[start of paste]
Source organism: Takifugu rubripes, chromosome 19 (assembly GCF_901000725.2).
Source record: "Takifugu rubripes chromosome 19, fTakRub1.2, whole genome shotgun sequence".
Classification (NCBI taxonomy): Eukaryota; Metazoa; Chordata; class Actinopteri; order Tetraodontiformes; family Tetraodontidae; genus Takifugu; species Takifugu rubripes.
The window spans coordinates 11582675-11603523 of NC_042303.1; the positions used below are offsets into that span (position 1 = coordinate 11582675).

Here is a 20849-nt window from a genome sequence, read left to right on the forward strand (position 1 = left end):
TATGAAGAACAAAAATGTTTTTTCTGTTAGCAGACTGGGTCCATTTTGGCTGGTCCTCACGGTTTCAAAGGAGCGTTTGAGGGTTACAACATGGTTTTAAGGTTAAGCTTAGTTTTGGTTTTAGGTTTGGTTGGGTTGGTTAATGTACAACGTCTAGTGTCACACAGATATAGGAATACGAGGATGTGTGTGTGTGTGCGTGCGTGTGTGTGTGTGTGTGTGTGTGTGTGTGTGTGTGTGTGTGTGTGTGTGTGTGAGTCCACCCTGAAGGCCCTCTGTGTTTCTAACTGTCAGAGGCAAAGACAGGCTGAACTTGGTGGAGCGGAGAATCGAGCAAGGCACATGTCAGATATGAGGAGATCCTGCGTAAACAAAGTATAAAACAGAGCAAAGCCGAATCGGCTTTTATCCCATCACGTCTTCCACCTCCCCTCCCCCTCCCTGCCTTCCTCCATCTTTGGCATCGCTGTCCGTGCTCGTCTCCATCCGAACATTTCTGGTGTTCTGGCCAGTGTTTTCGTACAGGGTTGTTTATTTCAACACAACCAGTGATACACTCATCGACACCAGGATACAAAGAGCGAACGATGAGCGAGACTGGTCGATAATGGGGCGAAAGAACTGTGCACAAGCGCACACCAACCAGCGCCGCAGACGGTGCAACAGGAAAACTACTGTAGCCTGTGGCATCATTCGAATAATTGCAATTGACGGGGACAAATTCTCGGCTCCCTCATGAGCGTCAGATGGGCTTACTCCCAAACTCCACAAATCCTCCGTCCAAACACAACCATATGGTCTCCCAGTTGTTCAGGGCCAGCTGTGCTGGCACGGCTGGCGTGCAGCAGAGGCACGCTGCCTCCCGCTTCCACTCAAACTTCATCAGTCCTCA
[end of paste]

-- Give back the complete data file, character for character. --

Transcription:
Source organism: Takifugu rubripes, chromosome 19 (assembly GCF_901000725.2).
Source record: "Takifugu rubripes chromosome 19, fTakRub1.2, whole genome shotgun sequence".
Classification (NCBI taxonomy): Eukaryota; Metazoa; Chordata; class Actinopteri; order Tetraodontiformes; family Tetraodontidae; genus Takifugu; species Takifugu rubripes.
The window spans coordinates 11582675-11603523 of NC_042303.1; the positions used below are offsets into that span (position 1 = coordinate 11582675).

Here is a 20849-nt window from a genome sequence, read left to right on the forward strand (position 1 = left end):
TATGAAGAACAAAAATGTTTTTTCTGTTAGCAGACTGGGTCCATTTTGGCTGGTCCTCACGGTTTCAAAGGAGCGTTTGAGGGTTACAACATGGTTTTAAGGTTAAGCTTAGTTTTGGTTTTAGGTTTGGTTGGGTTGGTTAATGTACAACGTCTAGTGTCACACAGATATAGGAATACGAGGATGTGTGTGTGTGTGCGTGCGTGTGTGTGTGTGTGTGTGTGTGTGTGTGTGTGTGTGTGTGTGTGTGTGTGTGAGTCCACCCTGAAGGCCCTCTGTGTTTCTAACTGTCAGAGGCAAAGACAGGCTGAACTTGGTGGAGCGGAGAATCGAGCAAGGCACATGTCAGATATGAGGAGATCCTGCGTAAACAAAGTATAAAACAGAGCAAAGCCGAATCGGCTTTTATCCCATCACGTCTTCCACCTCCCCTCCCCCTCCCTGCCTTCCTCCATCTTTGGCATCGCTGTCCGTGCTCGTCTCCATCCGAACATTTCTGGTGTTCTGGCCAGTGTTTTCGTACAGGGTTGTTTATTTCAACACAACCAGTGATACACTCATCGACACCAGGATACAAAGAGCGAACGATGAGCGAGACTGGTCGATAATGGGGCGAAAGAACTGTGCACAAGCGCACACCAACCAGCGCCGCAGACGGTGCAACAGGAAAACTACTGTAGCCTGTGGCATCATTCGAATAATTGCAATTGACGGGGACAAATTCTCGGCTCCCTCATGAGCGTCAGATGGGCTTACTCCCAAACTCCACAAATCCTCCGTCCAAACACAACCATATGGTCTCCCAGTTGTTCAGGGCCAGCTGTGCTGGCACGGCTGGCGTGCAGCAGAGGCACGCTGCCTCCCGCTTCCACTCAAACTTCATCAGTCCTCA